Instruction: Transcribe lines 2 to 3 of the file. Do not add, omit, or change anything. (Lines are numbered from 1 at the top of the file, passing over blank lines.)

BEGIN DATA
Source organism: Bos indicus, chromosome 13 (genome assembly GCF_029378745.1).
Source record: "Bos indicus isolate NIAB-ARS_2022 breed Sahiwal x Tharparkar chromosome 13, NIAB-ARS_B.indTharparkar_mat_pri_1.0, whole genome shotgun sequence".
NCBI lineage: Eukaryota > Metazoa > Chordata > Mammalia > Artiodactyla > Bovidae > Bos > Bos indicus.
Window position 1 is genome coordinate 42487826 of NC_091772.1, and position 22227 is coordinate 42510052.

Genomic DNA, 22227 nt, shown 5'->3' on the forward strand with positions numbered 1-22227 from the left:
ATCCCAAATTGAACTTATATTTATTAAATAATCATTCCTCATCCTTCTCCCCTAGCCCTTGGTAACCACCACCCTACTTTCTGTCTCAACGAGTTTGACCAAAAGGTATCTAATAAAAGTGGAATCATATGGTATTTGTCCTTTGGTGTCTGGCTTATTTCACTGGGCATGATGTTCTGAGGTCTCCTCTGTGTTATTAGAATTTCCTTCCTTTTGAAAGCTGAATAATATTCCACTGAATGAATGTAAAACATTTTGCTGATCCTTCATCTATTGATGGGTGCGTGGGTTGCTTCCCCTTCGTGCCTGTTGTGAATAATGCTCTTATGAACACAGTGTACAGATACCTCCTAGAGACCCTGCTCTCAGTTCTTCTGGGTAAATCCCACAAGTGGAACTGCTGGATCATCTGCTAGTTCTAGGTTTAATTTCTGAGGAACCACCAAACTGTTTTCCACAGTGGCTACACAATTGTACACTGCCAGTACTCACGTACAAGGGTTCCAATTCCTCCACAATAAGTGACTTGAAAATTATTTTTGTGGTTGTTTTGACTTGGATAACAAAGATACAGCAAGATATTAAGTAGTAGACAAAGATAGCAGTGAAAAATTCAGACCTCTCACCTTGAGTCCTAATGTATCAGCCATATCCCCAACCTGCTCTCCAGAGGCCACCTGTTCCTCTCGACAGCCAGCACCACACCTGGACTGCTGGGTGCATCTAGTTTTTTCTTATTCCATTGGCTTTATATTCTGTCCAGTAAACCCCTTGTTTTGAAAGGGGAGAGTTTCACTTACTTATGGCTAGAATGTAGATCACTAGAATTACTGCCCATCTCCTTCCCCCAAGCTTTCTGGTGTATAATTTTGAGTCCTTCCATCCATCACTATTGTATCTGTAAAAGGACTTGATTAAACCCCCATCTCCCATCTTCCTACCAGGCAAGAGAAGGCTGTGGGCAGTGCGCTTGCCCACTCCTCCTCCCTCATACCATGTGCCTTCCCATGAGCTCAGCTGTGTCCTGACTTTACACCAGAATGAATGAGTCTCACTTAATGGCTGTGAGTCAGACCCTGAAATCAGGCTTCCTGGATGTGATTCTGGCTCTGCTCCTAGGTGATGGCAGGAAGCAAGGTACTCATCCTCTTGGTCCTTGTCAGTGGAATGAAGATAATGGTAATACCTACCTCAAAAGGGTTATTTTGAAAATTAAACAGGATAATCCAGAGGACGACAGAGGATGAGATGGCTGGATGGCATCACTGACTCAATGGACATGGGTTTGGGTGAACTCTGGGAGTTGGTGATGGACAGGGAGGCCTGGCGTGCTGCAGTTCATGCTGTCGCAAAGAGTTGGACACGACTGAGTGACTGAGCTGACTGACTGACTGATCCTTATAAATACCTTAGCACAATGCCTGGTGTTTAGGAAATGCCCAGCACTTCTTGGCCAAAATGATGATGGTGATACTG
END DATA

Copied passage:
Source record: "Bos indicus isolate NIAB-ARS_2022 breed Sahiwal x Tharparkar chromosome 13, NIAB-ARS_B.indTharparkar_mat_pri_1.0, whole genome shotgun sequence".
NCBI lineage: Eukaryota > Metazoa > Chordata > Mammalia > Artiodactyla > Bovidae > Bos > Bos indicus.